The implication is that if you put people in front of a market that is behaving a certain way, you are going to get a bubble. It’s not simply a question of not understanding the fundamentals, or getting suckered by real estate brokers, or trying to keep up with the Jones’s new McMansion (although all of these can help amplify the bubble); people are just wired to create asset price bubbles. The fact that we have so few of them is probably a reflection of the size of asset markets (it takes longer to get millions of investors bought into a bubble than a few dozen) more than anything else.

Certainly there are things that we (or policymakers, rather) can do about bubbles. If they see a bubble building, they can try to talk it down, or try to make money more expensive, or start selling lots of the thing that is appreciating quickly. But this hinges on two things: the ability to spot the bubble, and the will to do something about it. It’s not helpful to have a belief on principle that asset prices are always rational, because then you will never do anything about them. (As an aside, perhaps one solution would be to have some form of market intervention that is automatically triggered when some class of assets accelerates beyond a predetermined threshold - precisely to eliminate the ability of policymakers to convince themselves that “things are different this time.”)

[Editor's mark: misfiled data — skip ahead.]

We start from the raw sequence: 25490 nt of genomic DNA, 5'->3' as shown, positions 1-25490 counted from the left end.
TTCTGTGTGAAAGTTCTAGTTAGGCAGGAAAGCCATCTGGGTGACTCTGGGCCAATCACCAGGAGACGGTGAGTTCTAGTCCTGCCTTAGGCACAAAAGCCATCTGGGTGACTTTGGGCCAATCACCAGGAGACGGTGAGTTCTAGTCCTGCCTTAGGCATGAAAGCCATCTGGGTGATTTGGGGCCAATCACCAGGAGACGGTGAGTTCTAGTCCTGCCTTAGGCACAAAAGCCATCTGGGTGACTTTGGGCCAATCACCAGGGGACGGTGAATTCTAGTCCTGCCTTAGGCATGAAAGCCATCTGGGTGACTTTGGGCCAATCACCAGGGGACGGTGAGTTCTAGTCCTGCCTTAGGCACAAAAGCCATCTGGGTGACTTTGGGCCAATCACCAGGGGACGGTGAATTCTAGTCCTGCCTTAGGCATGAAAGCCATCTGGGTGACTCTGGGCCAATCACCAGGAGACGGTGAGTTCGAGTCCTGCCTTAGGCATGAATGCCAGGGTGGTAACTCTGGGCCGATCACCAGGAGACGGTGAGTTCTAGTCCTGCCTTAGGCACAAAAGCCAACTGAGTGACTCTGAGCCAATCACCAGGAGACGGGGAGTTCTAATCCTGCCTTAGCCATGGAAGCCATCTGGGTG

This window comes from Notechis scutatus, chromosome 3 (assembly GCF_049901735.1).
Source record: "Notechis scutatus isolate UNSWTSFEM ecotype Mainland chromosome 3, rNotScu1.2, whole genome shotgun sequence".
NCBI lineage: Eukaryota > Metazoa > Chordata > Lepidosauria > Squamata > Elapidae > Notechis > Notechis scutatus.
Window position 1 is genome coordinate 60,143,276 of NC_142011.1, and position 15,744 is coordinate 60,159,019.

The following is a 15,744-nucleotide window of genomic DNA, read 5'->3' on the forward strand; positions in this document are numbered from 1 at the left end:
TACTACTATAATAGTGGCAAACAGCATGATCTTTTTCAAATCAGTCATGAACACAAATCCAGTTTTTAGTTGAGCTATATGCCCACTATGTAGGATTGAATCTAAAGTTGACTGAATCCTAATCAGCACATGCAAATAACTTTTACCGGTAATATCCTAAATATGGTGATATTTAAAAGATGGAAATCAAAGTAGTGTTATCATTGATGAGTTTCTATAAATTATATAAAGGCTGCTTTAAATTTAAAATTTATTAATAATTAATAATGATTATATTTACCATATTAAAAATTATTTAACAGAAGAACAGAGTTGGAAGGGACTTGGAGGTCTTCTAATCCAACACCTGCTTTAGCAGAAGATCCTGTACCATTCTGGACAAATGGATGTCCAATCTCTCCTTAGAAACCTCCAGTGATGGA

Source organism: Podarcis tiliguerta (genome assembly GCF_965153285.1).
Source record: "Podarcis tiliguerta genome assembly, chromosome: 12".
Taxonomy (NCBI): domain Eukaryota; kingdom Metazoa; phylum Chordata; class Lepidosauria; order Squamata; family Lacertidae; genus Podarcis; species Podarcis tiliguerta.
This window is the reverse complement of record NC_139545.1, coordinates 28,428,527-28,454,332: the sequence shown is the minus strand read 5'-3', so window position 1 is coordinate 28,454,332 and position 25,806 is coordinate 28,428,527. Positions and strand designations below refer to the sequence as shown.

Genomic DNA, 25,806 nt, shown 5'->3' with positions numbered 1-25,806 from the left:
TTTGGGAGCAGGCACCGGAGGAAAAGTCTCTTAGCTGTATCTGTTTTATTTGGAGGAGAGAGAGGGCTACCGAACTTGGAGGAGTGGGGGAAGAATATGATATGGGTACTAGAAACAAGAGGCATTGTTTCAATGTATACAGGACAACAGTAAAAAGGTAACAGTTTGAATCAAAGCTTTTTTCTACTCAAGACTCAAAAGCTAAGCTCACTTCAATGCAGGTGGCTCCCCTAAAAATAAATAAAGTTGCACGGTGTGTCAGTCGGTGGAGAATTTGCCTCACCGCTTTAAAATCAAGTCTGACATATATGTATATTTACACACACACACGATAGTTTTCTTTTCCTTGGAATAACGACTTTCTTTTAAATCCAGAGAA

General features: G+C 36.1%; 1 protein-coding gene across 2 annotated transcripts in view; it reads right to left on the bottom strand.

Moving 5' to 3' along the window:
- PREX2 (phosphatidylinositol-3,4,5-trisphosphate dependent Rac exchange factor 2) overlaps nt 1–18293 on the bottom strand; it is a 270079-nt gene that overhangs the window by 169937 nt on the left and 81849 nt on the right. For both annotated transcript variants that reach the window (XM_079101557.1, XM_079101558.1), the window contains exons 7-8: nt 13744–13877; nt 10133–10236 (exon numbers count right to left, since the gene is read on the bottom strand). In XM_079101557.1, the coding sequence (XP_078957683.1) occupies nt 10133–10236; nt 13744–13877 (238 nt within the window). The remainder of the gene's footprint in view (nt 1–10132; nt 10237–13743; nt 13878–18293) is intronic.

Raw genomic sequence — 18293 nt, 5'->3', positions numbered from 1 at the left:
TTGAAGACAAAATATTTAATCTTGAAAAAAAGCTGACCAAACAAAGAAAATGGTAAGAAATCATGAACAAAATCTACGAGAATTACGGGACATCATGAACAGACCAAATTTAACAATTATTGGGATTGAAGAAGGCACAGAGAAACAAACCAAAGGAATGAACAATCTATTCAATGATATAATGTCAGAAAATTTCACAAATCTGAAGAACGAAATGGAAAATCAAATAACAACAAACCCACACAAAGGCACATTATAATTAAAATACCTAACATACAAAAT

But the broader point, I think, is that it’s not that useful to say the bubble happened because people were stupid, or greedy, or irresponsible. Yes, people can be stupid, greedy, and irresponsible, but you have to take people the way they are; mass psychological reeducation is not an option. And even if you could reeducate them to the point where they all fully understood the assets they were trading, there would still be bubbles.  The issue to focus on is what regulatory policies or systemic changes can limit the incidence and cost of bubbles. (There’s an argument to be made that individuals should not be managing their own investments, since on average they just destroy value. But in an individualist, free-market society like ours, that argument will never fly.)